Wednesday, 26 February 2014

Baby steps


AMERICA could do better by its mothers. The federal government does not mandate paid maternity leave and leave is job-protected for only twelve weeks. American moms look enviously north of the border, where Canadians can receive nearly a year’s leave at about $500 a week. Kirsten Gillibrand, a senator, reckons that America’s maternity-leave system is about as generous as the one in Papua New Guinea, a country one-twentieth as rich.

Some state governments are less miserly. In 2004 California was the first state to buck the trend and mandate paid parental leave. And a new paper* from the National Bureau of Economic Research suggests that paid maternity leave in California makes sense—for babies, mothers and the economy.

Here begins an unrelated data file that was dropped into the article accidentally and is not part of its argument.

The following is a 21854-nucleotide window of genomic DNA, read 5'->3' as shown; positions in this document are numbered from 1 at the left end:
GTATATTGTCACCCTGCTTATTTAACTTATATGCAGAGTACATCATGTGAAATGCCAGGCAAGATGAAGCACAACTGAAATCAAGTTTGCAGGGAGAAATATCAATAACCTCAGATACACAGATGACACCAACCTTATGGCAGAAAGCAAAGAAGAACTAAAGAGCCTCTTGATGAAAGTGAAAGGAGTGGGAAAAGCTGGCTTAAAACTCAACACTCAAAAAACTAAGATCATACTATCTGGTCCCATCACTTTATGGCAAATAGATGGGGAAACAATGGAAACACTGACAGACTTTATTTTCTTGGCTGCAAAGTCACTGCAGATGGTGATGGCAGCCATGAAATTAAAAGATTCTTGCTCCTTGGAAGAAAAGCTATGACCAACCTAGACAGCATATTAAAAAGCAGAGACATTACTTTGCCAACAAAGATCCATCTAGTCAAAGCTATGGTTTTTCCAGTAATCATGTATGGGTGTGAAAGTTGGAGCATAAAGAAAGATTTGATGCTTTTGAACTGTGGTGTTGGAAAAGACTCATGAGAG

Financed by a payroll tax on employees and paid out by state government, the Paid Family Leave (PFL) programme mandates six weeks of paid leave at 55% of usual pay, up to $1,075 a week. Thanks to that modest income Californian mothers are under less pressure to return to work as fast as possible. The programme has raised leave-taking by the average mother by over two weeks, the paper shows. Longer leave-taking...

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